Physical Analyses in Ten Cases of Unexplained Aerial Objects with Material Samples

Journal of Scientific Exploration, Vol. 12, No. 2, pp. 1, 1998 0892-3310/98
© 1998 Society for Scientific Exploration

Physical Analyses in Ten Cases of Unexplained Aerial Objects with Material Samples1

JACQUES F. VALLEE
1550 California St. #6L, San Francisco, CA 94109

Abstract — A survey of ten cases of unexplained aerial phenomena accompanied by material residues shows a broad distribution of natural elements, many of which are metallic in nature. They can be roughly described as belonging in two categories: “light materials” of high conductivity such as aluminum, and “slag-like materials” reminiscent of industrial byproducts. Most of those cases under consideration strive to meet four criteria: 1) the literature gives sufficient ground to support the fact that an unusual aerial phenomenon occurred, 2) the circumstances of the actual recovery of the specimen are reported, 3) there is data to suggest that the specimen is in fact linked to the observed aerial object, and 4) physical analysis has been performed by a competent laboratory of known reliability. In several instances the sample is available for continuing study by independent scientists. In the absence of a firm chain of evidence and of professional field investigation, most cases cannot lead to a definite conclusion about the nature of the phenomena that gave rise to each specimen, but much can be learned from the methodology involved in such analysis. Furthermore, compilation of similar cases on an expanded basis may eventually lead to the discovery of underlying patterns.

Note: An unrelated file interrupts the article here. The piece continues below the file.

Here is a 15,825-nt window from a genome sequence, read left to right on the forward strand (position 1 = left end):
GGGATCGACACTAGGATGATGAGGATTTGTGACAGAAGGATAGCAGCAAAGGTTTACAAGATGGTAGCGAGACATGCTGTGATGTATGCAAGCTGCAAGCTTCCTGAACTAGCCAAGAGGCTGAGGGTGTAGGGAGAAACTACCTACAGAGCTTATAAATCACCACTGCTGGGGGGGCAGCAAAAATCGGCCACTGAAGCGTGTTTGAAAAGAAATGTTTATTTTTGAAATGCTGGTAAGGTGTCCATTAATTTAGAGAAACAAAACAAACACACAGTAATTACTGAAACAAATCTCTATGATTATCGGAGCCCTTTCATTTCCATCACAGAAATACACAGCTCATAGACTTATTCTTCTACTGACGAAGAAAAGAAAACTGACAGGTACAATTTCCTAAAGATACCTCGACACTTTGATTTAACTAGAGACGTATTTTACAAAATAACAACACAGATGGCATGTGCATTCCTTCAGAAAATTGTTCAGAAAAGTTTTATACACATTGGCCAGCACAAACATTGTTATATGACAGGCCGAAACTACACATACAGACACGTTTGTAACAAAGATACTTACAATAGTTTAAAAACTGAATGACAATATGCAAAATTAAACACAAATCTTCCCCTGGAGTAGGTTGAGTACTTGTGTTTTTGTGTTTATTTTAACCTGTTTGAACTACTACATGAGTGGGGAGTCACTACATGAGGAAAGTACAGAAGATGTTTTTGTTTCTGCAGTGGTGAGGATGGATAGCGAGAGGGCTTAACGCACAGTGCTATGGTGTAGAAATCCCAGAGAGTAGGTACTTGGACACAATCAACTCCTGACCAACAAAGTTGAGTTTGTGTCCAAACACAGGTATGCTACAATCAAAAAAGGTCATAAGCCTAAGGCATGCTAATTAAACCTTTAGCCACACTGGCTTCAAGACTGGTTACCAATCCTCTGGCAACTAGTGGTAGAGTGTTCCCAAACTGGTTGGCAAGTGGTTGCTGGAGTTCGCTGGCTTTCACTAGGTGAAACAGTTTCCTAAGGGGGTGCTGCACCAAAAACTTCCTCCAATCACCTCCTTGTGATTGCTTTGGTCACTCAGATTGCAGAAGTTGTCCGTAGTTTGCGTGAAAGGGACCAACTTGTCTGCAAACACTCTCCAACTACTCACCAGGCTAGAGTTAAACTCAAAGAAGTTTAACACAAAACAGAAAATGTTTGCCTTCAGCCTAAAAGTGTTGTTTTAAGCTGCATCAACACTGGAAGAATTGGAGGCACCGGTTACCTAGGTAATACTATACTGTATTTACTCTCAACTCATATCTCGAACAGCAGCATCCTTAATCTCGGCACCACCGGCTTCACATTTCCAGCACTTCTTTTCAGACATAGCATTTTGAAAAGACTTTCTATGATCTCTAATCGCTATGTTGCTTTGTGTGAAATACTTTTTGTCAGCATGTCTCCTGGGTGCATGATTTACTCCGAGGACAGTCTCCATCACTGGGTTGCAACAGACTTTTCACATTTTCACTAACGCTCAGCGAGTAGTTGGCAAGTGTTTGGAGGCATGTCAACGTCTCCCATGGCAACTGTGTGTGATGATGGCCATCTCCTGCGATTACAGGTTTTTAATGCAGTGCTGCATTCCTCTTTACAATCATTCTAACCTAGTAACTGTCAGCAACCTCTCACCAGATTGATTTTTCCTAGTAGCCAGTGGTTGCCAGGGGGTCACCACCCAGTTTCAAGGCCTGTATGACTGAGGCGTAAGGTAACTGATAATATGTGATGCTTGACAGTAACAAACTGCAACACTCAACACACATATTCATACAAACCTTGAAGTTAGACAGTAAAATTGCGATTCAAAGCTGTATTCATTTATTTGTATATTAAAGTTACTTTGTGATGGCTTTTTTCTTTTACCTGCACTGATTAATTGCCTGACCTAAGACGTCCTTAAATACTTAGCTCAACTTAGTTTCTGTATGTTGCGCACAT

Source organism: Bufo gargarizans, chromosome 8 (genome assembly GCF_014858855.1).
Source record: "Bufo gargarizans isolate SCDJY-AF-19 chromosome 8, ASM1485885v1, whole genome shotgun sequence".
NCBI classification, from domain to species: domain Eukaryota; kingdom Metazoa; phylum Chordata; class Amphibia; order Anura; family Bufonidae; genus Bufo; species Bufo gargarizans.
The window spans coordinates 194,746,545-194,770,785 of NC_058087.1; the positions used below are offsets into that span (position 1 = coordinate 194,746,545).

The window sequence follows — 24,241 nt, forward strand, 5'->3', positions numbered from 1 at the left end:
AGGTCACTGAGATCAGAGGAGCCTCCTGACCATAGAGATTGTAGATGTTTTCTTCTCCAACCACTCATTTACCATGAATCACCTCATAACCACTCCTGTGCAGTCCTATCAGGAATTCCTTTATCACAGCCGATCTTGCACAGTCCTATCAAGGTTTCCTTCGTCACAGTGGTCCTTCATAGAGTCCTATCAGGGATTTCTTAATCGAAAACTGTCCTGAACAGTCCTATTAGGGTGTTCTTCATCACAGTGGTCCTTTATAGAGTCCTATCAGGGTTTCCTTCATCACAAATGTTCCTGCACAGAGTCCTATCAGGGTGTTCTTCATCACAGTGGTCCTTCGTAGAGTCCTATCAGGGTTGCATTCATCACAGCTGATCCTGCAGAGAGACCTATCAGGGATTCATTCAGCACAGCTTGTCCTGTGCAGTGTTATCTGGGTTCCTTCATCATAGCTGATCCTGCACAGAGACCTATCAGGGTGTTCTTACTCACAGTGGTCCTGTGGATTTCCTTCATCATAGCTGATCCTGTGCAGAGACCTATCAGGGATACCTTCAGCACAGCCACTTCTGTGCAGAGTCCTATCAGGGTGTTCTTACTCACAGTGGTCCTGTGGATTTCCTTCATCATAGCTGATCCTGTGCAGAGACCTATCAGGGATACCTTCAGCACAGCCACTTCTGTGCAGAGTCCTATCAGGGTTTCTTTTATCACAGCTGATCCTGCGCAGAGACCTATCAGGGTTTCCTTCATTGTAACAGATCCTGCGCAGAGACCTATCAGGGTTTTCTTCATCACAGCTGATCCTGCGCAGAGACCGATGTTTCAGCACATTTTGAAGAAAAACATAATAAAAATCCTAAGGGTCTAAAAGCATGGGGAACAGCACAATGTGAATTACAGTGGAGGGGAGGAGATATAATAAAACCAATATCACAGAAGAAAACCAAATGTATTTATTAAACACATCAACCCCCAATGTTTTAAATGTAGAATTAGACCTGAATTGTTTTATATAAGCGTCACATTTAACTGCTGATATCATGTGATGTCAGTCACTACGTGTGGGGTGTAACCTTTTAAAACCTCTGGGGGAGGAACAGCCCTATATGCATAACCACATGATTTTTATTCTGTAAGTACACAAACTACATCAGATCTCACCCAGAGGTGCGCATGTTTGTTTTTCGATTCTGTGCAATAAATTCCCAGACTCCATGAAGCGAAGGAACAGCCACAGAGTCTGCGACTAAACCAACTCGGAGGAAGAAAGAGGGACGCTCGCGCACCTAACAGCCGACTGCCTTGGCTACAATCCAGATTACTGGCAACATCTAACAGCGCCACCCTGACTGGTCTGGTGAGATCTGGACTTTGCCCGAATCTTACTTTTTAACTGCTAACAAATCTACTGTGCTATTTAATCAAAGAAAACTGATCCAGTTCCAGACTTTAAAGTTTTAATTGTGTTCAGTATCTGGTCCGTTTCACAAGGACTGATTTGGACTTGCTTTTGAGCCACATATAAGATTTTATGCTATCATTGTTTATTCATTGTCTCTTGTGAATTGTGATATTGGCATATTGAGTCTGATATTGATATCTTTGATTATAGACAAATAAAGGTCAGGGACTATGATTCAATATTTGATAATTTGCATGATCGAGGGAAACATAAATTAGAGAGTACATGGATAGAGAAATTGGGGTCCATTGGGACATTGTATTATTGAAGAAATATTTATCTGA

Keywords: UFOs — UFO sightings — physical evidence — propulsion

Introduction

The combination of a reliable sighting of an unexplained aerial object with the recovery of a durable physical specimen is rare. While the media often allude to sensational finds and at least one former military intelligence officer has stated that he once had custody of advanced technology coming from a “crash” (Corso, 1997), the material is not available for independent study and the details of its composition are scanty and contradictory.

At a more modest level, in the course of their investigations of the phenomenon around the world, civilian researchers acting privately have patiently assembled the embryo of a sample collection, starting from physical specimens reportedly gathered at the site of a close encounter or “maneuver” type sighting.2
The present paper summarizes the data, stressing methodology while refraining from proposing premature explanations for the origin of the samples. We strive to find those cases where 1) the literature gives sufficient ground to
1Presented at the Physical Evidence Related to UFO Reports Workshop, Tarrytown, New York, Sept. 30-October 3, 1997.

support the fact that an unusual aerial phenomenon occurred, 2) the circumstances of the actual recovery of the specimen are reported, 3) there is data to suggest that the specimen is in fact linked to the observed aerial object, and 4) physical analysis has been performed by a competent laboratory of known reliability. In several cases, the sample is available for continuing study by independent scientists. In the present paper, we will try to establish the frequency of such cases and the type of analysis they suggest. In conclusion, we will examine hypotheses that may deserve further testing.

Statistical Frequency of Physical Sample Cases